• From my own observations in travelling through the forests of the Reitberg and Sunday River, as well as from direct information, obtained from the Moravian, missionaries at Witte River, and other authentic sources, I am well assured that many hundred elephants

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* Upwards of 90,000 souls, as I was informed on good authority in London, before I embarked.

it. While encamped at Algoa Bay, waiting for waggons to convey us into the interior, I met one day with a party of ladies and gentle men searching for apricots and oranges in the thorny jungles near the Zwartkop's river, where they rather simply expected to find them growing, wild in the woods,” like hips and haws in England ! About five hundred emigrants, of various parties, were then lodged in tents along the beach where Port Elizabeth has been since built, and many of them appeared to have been allured from home by hopes not less extravagant than those of the orange gatherers.'


still exist in the numerous extensive jungles on this side the Fish River, and, moreover, that some of them occasionally do attain the prodigious height of sixteen and even eighteen feet.. I have never had an opportunity of personally ascertaining the dimensions of a full grown elephant by actual measurement, but I once rode through a numerous herd of these animals on the Kounap River, in company with some engineer officers, and passed within about fifty paces of one large male, whose height we estimated at fourteen feet at least.'

Since the arrival of the settlers, the elephant has retreated to the more impenetrable and solitary forests that adjoin the Fish and Bosjeman's rivers; but the forest, or jungle, which clothes the steep ravines that border the rivers of Albany, is still inhabited by herds

of buffaloes, and some species of the antelope and hyena. The lion also has almost entirely disappeared, though he is far from being such a poltroon as Mr. Barrow


But these are trivial matters. Far, more to be dreaded than lions and elephants, is the minute enemy by which the colony was infested the


of the new settlement. The vegetable distemper called rust, first began to prevail extensively and virulently throughout the colony in 1820. It is the Same as the mildew known in this country by the name of red robin, which is supposed to be produced by a minute insect.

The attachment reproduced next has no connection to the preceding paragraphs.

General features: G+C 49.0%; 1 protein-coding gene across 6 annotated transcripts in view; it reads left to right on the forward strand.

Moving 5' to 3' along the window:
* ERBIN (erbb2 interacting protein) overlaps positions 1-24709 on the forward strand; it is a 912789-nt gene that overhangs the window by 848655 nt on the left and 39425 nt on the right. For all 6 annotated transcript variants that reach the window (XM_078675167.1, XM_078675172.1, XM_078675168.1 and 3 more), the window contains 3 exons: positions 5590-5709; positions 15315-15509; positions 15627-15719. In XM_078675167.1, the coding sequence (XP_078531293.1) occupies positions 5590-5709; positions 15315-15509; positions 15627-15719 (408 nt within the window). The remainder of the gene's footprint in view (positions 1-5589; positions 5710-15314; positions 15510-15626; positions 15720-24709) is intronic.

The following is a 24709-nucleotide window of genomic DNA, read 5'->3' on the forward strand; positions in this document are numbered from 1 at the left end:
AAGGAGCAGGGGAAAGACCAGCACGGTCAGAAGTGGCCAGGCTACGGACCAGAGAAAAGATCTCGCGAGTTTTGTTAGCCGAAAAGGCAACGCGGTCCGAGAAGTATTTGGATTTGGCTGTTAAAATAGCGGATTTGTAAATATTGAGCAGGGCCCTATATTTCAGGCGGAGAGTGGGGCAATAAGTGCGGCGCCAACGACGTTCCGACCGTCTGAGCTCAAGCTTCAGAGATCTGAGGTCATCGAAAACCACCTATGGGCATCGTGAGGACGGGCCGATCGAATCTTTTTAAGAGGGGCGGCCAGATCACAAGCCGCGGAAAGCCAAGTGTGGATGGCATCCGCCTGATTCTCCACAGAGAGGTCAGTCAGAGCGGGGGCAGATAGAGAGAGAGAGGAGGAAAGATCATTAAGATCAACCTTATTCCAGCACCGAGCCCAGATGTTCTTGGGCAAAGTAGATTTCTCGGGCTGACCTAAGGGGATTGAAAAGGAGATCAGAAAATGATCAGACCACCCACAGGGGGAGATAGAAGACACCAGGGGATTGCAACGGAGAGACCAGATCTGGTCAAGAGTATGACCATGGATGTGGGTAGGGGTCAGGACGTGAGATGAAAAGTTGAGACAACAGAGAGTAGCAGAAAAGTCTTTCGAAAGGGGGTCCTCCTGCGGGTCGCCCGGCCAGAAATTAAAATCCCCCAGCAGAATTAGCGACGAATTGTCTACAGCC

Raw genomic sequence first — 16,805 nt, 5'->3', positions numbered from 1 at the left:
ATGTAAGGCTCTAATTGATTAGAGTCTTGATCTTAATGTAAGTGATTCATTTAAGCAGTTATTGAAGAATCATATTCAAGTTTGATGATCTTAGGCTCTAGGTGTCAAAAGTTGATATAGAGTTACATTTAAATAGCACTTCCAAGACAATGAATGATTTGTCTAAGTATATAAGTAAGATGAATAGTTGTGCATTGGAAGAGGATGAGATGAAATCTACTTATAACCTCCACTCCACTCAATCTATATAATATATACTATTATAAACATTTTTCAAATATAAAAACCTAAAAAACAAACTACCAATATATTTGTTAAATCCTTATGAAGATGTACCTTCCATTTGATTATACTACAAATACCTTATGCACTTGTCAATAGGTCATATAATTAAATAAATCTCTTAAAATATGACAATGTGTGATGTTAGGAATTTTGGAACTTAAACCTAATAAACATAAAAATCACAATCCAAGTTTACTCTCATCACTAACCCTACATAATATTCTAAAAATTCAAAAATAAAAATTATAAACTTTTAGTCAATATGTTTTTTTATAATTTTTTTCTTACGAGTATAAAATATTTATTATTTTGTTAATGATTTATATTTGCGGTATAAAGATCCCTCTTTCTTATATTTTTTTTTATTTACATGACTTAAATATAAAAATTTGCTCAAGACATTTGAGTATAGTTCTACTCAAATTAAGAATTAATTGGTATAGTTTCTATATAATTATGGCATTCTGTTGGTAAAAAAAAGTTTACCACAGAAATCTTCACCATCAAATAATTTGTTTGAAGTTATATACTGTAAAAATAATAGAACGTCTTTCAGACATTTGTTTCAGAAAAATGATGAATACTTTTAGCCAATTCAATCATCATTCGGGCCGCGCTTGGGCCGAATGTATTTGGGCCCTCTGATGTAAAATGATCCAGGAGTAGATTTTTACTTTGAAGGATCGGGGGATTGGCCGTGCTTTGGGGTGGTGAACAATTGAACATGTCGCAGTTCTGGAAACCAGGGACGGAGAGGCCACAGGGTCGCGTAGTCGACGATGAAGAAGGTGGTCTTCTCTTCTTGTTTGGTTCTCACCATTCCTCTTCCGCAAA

Whatever be its nature, it has appeared in South Africa, as a scourge much more formidable and relentless than any of the other natural plagues of drought, locusts, or hurricanes, to which we are occasionally exposed.'

Many settlers had their first crops totally destroyed by it. But there was for some time no appearance of great or general distress, 'though even the most sanguine were now fully

awakened from the delusive dreams of wealth and ease with * which many had emigrated,' and 'though many were destitute of money, and of all their accustomed comforts.'

• Two years and a half, adds Mr. Pringle, of continued disappointment and disaster to the settlers have passed since I visited Albany, and they have seen two more successive crops perish from their eager grasp, as they ripened. A third has likewise partially failed, and what of it has escaped the rust and the hurricane, is scarcely yet secure from the vicissitudes of the climate.'

The Government having at length seen the necessity of allowing all who chose, to leave their locations, a very large proportion have dispersed themselves throughout the Colony. But a helpless residue' remain behind, .chained to their location